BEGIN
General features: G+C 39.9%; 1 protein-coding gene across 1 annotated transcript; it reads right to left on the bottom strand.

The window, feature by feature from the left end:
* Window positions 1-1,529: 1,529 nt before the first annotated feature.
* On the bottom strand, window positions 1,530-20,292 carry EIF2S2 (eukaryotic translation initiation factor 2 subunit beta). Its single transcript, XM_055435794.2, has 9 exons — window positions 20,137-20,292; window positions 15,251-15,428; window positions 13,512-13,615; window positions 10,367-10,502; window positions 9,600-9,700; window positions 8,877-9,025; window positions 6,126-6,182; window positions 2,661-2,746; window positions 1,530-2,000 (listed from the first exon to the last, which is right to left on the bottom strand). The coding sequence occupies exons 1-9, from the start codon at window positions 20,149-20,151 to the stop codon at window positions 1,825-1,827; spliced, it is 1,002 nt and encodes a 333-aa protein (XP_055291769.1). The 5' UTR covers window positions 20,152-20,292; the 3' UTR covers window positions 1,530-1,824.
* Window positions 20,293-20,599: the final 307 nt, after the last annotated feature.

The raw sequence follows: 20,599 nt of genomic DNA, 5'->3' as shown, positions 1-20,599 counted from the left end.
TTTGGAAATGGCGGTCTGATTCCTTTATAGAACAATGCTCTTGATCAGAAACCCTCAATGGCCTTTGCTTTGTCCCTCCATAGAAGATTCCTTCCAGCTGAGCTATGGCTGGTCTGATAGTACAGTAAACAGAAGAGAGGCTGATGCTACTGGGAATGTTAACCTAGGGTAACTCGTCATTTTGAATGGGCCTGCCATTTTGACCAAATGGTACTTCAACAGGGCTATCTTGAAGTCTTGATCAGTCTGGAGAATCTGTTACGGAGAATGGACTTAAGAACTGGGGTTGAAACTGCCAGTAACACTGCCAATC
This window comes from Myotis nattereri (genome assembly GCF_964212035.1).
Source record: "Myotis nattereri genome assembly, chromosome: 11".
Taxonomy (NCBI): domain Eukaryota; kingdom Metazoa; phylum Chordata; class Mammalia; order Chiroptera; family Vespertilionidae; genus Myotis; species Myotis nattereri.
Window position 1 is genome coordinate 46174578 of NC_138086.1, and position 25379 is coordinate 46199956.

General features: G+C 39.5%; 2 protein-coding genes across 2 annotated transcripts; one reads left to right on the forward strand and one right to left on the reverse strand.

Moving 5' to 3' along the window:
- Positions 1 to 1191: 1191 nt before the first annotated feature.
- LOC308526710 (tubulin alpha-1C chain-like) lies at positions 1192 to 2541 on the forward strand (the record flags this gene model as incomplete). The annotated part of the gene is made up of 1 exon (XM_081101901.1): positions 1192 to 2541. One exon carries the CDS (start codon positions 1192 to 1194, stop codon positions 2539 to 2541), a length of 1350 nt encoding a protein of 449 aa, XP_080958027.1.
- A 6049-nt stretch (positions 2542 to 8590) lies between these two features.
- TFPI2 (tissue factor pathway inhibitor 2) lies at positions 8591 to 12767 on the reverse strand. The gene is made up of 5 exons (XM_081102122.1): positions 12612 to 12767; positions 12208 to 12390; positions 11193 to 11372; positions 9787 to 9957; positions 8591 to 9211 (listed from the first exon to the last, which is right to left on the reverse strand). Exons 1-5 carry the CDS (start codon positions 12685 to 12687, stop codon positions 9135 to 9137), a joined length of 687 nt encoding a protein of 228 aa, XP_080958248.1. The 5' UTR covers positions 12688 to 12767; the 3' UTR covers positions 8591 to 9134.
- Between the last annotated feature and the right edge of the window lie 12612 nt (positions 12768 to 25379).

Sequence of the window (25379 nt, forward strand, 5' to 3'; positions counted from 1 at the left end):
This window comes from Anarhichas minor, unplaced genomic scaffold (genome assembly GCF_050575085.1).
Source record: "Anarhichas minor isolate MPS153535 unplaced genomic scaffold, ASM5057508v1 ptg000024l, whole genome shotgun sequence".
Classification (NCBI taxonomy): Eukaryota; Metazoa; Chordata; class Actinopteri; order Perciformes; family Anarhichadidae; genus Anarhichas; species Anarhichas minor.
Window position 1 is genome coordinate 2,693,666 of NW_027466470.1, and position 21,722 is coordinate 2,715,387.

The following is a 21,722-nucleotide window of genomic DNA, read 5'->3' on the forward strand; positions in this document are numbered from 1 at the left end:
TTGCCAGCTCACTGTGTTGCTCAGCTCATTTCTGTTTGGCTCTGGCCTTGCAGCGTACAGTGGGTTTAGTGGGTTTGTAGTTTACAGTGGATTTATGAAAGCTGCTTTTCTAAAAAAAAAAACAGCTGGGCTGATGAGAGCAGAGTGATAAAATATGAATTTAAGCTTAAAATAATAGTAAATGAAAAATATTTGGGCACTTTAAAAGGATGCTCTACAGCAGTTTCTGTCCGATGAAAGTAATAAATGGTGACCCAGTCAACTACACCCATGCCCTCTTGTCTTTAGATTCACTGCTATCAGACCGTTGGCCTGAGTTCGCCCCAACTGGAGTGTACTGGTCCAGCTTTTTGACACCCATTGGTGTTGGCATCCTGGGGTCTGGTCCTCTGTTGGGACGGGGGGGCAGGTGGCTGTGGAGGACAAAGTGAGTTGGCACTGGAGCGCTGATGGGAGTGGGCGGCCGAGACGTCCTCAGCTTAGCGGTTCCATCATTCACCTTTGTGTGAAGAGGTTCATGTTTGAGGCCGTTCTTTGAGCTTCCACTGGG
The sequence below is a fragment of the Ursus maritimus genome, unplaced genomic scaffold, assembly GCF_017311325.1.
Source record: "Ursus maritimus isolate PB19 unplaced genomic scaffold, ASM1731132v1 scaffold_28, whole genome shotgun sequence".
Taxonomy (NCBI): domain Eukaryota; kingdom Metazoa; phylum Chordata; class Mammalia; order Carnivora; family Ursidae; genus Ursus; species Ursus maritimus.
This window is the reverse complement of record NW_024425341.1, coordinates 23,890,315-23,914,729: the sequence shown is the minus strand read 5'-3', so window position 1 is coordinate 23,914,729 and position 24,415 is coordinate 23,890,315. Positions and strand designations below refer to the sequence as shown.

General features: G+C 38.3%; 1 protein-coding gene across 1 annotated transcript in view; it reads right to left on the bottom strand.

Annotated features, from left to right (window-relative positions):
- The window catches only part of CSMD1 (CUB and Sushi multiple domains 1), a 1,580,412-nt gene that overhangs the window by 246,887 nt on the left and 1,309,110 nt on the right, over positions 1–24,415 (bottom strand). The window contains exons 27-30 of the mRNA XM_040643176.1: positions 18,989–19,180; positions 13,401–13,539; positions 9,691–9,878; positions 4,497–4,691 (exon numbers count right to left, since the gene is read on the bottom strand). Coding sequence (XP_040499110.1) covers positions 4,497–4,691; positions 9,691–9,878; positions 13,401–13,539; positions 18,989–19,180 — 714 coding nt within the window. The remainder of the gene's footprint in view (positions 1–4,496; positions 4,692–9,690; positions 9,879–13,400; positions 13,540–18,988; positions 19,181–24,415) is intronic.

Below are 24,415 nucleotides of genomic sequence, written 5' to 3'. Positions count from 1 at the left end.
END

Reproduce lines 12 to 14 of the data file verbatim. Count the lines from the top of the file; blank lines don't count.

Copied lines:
General features: G+C 39.5%; 2 protein-coding genes across 2 annotated transcripts; one reads left to right on the forward strand and one right to left on the reverse strand.

Moving 5' to 3' along the window:
- Positions 1 to 1191: 1191 nt before the first annotated feature.